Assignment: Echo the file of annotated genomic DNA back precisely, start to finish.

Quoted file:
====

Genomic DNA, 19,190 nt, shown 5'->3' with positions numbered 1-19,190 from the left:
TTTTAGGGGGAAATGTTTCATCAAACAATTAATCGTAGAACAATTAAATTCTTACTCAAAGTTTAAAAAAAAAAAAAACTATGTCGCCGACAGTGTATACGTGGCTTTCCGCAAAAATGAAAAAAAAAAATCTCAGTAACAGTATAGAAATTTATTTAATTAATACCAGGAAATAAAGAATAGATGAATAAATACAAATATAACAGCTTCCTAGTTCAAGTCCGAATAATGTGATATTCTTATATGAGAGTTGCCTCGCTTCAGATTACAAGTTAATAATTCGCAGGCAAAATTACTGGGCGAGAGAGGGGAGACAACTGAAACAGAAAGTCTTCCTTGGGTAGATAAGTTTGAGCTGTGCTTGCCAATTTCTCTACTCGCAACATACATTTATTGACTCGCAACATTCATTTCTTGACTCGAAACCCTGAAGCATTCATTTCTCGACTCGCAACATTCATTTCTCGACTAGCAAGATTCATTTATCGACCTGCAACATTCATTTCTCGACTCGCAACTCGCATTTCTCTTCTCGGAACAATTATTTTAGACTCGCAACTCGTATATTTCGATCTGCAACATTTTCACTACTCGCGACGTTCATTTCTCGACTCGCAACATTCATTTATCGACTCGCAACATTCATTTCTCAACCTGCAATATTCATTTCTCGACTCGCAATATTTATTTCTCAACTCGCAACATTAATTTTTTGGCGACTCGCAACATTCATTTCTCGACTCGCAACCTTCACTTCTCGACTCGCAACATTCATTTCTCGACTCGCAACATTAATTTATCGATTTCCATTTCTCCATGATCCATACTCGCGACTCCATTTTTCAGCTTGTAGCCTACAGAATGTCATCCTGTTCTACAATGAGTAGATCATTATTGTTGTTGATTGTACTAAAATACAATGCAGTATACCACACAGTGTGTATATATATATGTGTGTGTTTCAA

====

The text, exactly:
Genomic DNA, 19,190 nt, shown 5'->3' with positions numbered 1-19,190 from the left:
TTTTAGGGGGAAATGTTTCATCAAACAATTAATCGTAGAACAATTAAATTCTTACTCAAAGTTTAAAAAAAAAAAAAACTATGTCGCCGACAGTGTATACGTGGCTTTCCGCAAAAATGAAAAAAAAAAATCTCAGTAACAGTATAGAAATTTATTTAATTAATACCAGGAAATAAAGAATAGATGAATAAATACAAATATAACAGCTTCCTAGTTCAAGTCCGAATAATGTGATATTCTTATATGAGAGTTGCCTCGCTTCAGATTACAAGTTAATAATTCGCAGGCAAAATTACTGGGCGAGAGAGGGGAGACAACTGAAACAGAAAGTCTTCCTTGGGTAGATAAGTTTGAGCTGTGCTTGCCAATTTCTCTACTCGCAACATACATTTATTGACTCGCAACATTCATTTCTTGACTCGAAACCCTGAAGCATTCATTTCTCGACTCGCAACATTCATTTCTCGACTAGCAAGATTCATTTATCGACCTGCAACATTCATTTCTCGACTCGCAACTCGCATTTCTCTTCTCGGAACAATTATTTTAGACTCGCAACTCGTATATTTCGATCTGCAACATTTTCACTACTCGCGACGTTCATTTCTCGACTCGCAACATTCATTTATCGACTCGCAACATTCATTTCTCAACCTGCAATATTCATTTCTCGACTCGCAATATTTATTTCTCAACTCGCAACATTAATTTTTTGGCGACTCGCAACATTCATTTCTCGACTCGCAACCTTCACTTCTCGACTCGCAACATTCATTTCTCGACTCGCAACATTAATTTATCGATTTCCATTTCTCCATGATCCATACTCGCGACTCCATTTTTCAGCTTGTAGCCTACAGAATGTCATCCTGTTCTACAATGAGTAGATCATTATTGTTGTTGATTGTACTAAAATACAATGCAGTATACCACACAGTGTGTATATATATATGTGTGTGTTTCAA